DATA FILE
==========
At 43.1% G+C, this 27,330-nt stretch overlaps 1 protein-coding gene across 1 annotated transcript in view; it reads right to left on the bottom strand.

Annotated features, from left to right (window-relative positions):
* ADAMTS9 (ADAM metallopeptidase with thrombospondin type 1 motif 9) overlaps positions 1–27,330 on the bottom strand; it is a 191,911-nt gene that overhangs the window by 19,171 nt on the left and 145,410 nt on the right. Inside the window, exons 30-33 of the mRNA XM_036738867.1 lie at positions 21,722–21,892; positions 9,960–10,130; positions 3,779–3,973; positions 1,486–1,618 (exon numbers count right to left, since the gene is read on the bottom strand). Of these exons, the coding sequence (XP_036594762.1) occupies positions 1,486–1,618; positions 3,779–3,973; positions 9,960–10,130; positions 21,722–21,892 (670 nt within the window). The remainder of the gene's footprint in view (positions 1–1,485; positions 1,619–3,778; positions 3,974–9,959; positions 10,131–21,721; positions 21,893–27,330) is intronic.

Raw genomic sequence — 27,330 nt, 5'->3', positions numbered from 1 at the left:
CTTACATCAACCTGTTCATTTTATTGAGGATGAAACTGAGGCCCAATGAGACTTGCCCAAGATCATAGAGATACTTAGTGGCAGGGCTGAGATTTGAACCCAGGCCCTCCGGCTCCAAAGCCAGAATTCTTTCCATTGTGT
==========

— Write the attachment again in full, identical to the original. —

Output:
At 43.1% G+C, this 27,330-nt stretch overlaps 1 protein-coding gene across 1 annotated transcript in view; it reads right to left on the bottom strand.

Annotated features, from left to right (window-relative positions):
* ADAMTS9 (ADAM metallopeptidase with thrombospondin type 1 motif 9) overlaps positions 1–27,330 on the bottom strand; it is a 191,911-nt gene that overhangs the window by 19,171 nt on the left and 145,410 nt on the right. Inside the window, exons 30-33 of the mRNA XM_036738867.1 lie at positions 21,722–21,892; positions 9,960–10,130; positions 3,779–3,973; positions 1,486–1,618 (exon numbers count right to left, since the gene is read on the bottom strand). Of these exons, the coding sequence (XP_036594762.1) occupies positions 1,486–1,618; positions 3,779–3,973; positions 9,960–10,130; positions 21,722–21,892 (670 nt within the window). The remainder of the gene's footprint in view (positions 1–1,485; positions 1,619–3,778; positions 3,974–9,959; positions 10,131–21,721; positions 21,893–27,330) is intronic.

Raw genomic sequence — 27,330 nt, 5'->3', positions numbered from 1 at the left:
CTTACATCAACCTGTTCATTTTATTGAGGATGAAACTGAGGCCCAATGAGACTTGCCCAAGATCATAGAGATACTTAGTGGCAGGGCTGAGATTTGAACCCAGGCCCTCCGGCTCCAAAGCCAGAATTCTTTCCATTGTGT